And we know that's true, because we hear it. In our heads, in our lives, we hear it, the little judgmental comment said to you, about you or another, but that stuck with you, nevertheless.
A good mother doesn't need to get away, a good mother enjoys herself while she is away, a good mother doesn't enjoy herself while she is away. This is it. Stiff upper lip. There's no whining in mommyhood. Oh go on sweetie we understand.
Whichever road we take, we can feel the other behind us, and it invokes some guilt.
I work, I volunteer, I write in a blog...because I need more. But...I do none of these things with a purely glad heart. I do them also with guilt and defiance. In fact, sometimes? I do them just to test myself. I force myself, for many reasons, some of which defy clear explanation, really. I do them to train my family. "Look, you must learn to be patient and wait until I can make time..." and "You must learn to do for yourself...sometimes I can't be here."
It goes back to Parenting as if I might get hit by a bus tomorrow.
But more than that, it cries of desperation, "Take notice, my family...my children, my husband! I'm a person! A person with wants and needs! Look at me! See ME! I have value! I am more than the chief cook, bottlewasher, and all around girl cinderella."
I think this desperate sense of self loss might have begun when Patience first started a mother's day out/school program, and I morphed from Julie---a person people paused to get to know, for myself, and learned my name because I was the the relevant person---to Patience's Mom.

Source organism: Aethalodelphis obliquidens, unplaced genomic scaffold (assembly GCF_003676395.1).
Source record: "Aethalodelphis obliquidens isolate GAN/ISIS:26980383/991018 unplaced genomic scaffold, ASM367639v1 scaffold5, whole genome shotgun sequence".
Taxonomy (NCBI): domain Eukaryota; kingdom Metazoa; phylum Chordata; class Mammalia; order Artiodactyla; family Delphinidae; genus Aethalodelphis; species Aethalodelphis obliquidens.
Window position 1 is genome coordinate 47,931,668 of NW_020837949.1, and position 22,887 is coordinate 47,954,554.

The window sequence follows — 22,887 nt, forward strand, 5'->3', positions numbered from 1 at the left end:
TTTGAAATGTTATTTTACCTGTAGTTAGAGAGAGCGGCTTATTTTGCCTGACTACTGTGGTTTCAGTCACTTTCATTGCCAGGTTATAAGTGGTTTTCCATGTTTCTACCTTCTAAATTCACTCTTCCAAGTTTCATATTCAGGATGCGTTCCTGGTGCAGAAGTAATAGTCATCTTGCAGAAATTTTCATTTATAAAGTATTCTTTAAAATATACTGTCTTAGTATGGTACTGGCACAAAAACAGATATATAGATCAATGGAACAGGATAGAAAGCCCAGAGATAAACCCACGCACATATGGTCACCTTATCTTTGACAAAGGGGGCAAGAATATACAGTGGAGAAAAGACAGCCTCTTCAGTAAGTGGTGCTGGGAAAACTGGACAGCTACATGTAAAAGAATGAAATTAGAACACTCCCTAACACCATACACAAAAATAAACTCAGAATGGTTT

Still, sometimes I'd like to be just Julie, unencumbered, not choosing a want over a need and flush with the guilt of it, the guilt of choosing me over kids or another thing I feel I ought to be doing instead. And I'd like to not get the Big Mom Guilt Trip from my beloveds just because I do choose me for an hour here or there.
I know this is unreasonable. I'm not even sure that when the kids are 40 they will be able to accept me as a person. I watch adults cringe at totally normal grown-up activities their parents engage in after the nest is empty. We may grow up, we may understand, but at the end of the day...they're still the parents, and we're still the children. It's a lifetime role, is parent. That means a degree of self-sacrifice for the rest of my life.
I'm okay with that.
The irony is, inside I still feel like the same self-centered person I always thought of myself as. Inside I still get irritated or frustrated when I have scheduled time to accomplish something for me and it gets bumped. This "me last" concept isn't natural...it simply is how I apparently think I must triage. And I don't do it very gracefully.
I'm happy to do mom and wife, friend and daughter, sister and relative. But my, oh my oh my oh my do I ever need to just be Julie. Just...sometimes.
Unfortunately and semi-inexplicably, it's pretty fixed into my head that it is my obligation to sacrifice myself on the altar of mommy-and-wifehood. It's pretty fixed, no matter how often I espouse the virtue of balance...no matter how often I encourage myself and other moms to put the oxygen mask on yourself first...no matter how often I try to talk the talk.
Still not walking the walk.
But I am vacuuming. I vacuum, therefore I think. I think, therefore I am. And someday, I'll figure this out, just in time, I'm sure, to pack the last box for the last kid and wave her tearfully,but proudly and happily, on her way to her own independent life.
Mary tagged me for the real moms meme. I thought I was going to escape notice if I kept wearing camouflage and skulking back by the plants, but I ought to have known if anyone would flush me out it would be Mary. :) I have enjoyed all of the "real moms..." meme answers I've seen, but each time I read one I thought, great scott, what would I say, what could I say? What the heck is a real mom? Can I be as funny as...? Show great photos like...? Be as insightful and honest as...? This late in the game, what can be left?
So here's my little tidbit:
Real moms put themselves last sometimes (often) out of necessity, but it doesn't mean they feel last, or cool about being last.
And, real moms sometimes (often) vacuum as escapism.
copyright 2007 Julie Pippert